You may know that a little vinegar, salt, sugar, and water can completely transform foods, from vegetables, to fruits, to even shrimp. But pickling brings a fresh, bright acidy to cocktails, too. A pickled element can raise the bar on an adult sipper — adding a savory element as well as a vibrancy that a citrus juice can’t offer.

There are two ways to pickle your cocktails, according to mixologists: Cocktails using pickling liquid, as well as those involving vinegar-based syrups and shrubs, are both considered pickled.

“Pickling a cocktail is a great alternative to adding acids in cocktails. It’s also a fun way to hone down on your mixology skills and try something new,” says Crystal Chase, bartender at NYC’s Talk Story Rooftop.

Here’s how — and why — you should pickle your cocktails at home.

Acid-Washed Cocktails? Yes!

Pickled cocktails are more complex than olive brine in a Dirty Martini or a pickled onion garnishing a Gibson. This type of beverage allows for a more multifaceted flavor profile, whether you’re starting with a spirit that acts as a blank canvas, or one that has a complementary flavor profile.

David Arnold, a New York-based mixologist and author of “Liquid Intelligence,” notes that a pickled cocktail hits the spot for those times in which a more piquant flavor is desired. “Pickled cocktails are great when looking for something more on the saltier side,” he says. “By taking it to the pickling side, it’s not just adding salt; it’s more savory.”

Arnold notes that pickled elements work well with spicy and sweet elements, like a spicy Margarita or a spin on a Paloma. It hits all the flavor notes, while adding levels of depth to a finish.

Amy Racine, beverage director at New York-based JF Restaurants, says pickling is designed to bring savory elements to sweetener ingredients, too. Creating a vinegar-based shrub with fruits or vegetables helps to bring a fresh element to cocktails. She explains that fruit-based shrubs can elevate the cocktails year-round, especially in winter when seasonal produce can be hard to come by.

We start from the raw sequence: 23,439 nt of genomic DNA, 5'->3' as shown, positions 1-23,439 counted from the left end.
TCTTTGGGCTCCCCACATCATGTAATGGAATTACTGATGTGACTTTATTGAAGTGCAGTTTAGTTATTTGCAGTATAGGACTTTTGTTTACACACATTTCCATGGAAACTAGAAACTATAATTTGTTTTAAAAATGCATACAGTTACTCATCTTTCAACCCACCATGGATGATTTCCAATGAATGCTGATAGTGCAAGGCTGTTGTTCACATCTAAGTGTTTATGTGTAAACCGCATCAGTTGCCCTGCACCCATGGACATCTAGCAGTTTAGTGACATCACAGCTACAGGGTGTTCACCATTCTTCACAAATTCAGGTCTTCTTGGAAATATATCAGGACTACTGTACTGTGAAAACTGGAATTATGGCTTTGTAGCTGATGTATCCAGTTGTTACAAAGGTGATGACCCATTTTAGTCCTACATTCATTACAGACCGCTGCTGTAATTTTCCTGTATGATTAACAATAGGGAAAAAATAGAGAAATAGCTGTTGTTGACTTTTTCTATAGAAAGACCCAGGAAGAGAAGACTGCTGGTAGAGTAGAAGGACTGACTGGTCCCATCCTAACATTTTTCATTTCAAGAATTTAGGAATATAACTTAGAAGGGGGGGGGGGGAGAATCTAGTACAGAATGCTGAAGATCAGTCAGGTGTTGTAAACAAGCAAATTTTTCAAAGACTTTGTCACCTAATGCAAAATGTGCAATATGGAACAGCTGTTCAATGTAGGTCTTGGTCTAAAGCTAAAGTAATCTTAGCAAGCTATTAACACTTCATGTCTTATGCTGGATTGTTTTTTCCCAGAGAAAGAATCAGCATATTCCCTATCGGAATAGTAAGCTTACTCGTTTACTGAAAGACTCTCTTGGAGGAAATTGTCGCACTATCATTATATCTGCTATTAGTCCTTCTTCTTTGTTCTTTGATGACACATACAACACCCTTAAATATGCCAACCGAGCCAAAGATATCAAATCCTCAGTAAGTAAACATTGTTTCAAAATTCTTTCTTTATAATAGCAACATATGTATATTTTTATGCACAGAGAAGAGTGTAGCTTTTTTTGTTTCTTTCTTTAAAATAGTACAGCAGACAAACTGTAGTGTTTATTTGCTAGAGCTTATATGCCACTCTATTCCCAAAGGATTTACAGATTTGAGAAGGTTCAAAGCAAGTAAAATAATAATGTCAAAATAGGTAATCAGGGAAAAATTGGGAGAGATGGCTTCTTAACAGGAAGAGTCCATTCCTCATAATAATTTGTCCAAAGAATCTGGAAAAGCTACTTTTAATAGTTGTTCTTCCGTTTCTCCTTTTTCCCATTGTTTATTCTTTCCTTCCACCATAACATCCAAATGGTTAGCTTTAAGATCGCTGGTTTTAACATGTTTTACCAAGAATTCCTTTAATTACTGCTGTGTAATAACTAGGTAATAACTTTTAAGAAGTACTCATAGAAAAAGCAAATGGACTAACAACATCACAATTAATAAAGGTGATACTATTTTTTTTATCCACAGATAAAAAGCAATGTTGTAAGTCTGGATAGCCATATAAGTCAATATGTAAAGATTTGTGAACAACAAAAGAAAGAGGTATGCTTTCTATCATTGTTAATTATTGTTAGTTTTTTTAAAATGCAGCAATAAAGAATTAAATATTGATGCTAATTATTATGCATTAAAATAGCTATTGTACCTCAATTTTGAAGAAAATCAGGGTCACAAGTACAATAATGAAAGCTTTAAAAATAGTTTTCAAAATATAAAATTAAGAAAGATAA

Great Expectations

While it may sound a little funky, sipping on a pickled cocktail is no different than drinking kombucha or shrubs. But in order to keep the tipple even and bright, Chase notes that a good basic ratio is two parts vinegar, two parts water, and one part sweetener. Add to this a tablespoon of pure salt, such as sea salt, pink salt, or pickling salt. “It all will vary based on your palate,” Chase says. “Adjust more sweetener if you’re just getting used to imbibing vinegar.”

Racine echoes this sentiment, explaining that citrus or sugar can be used to cut sour notes if needed. “When building a cocktail,” she says, “shrubs can easily come across too sour or vinegary, so when using a shrub, be very light with any additional citrus.” She recommends adding a bit of vermouth, fresh juices, or simple syrup to take the edge off.

Chase says her preferred combination is Scotch with pickling elements, as the oak and vanilla notes of the spirit are balanced well by bright vinegar notes. Chase explains that when experimenting with pickling, home bartenders need not worry about finding the perfect boozy combination. “Any spirit can be used in a cocktail with pickling, just like any spirit can be used in a cocktail with lemon,” she says.

Easy Does It

Adding pickled elements, whether brine or shrubs, is a way to utilize ingredients that are either on hand, like vinegar, or would otherwise go to waste, like olive brine or pickle juice. Add to this the ability to flex your mixology chops, and it’s a win-win. From there, building a pickled cocktail starts with baby steps forward until you land on the flavor profile that best satiates your palate. “It’s very easy to start low and go high,” Arnold says. “But, buy a brand of pickled items that you’re going to like, because the flavor varies from brand to brand.”

Chase explains that taking some liberties with ingredients, too, can add a layer of fun to your adult beverage. She suggests adding in spices and herbs to enhance the pickled vegetable or fruit, recommending pink peppercorn, cinnamon, or cardamom for the dried spices. Adding ginger, lemongrass, and turmeric to the brine is also a way to bring out new layers of brightness.

“Using pickling in home cocktails or in a bar is a great way to have ingredients ready at the drop of a hat without the worry of juicing,” Chase says. And while pickled cocktails are designed to take a good cocktail to the next level, pickling can be used to create outstanding mocktails, too.

“Shrubs are also known as drinking vinegars, essentially pickling liquid designed to be imbibed with or without liquor,” says Chase. Sipping solo or with a mixer such as tonic water or club soda makes a perfect non-alcoholic option.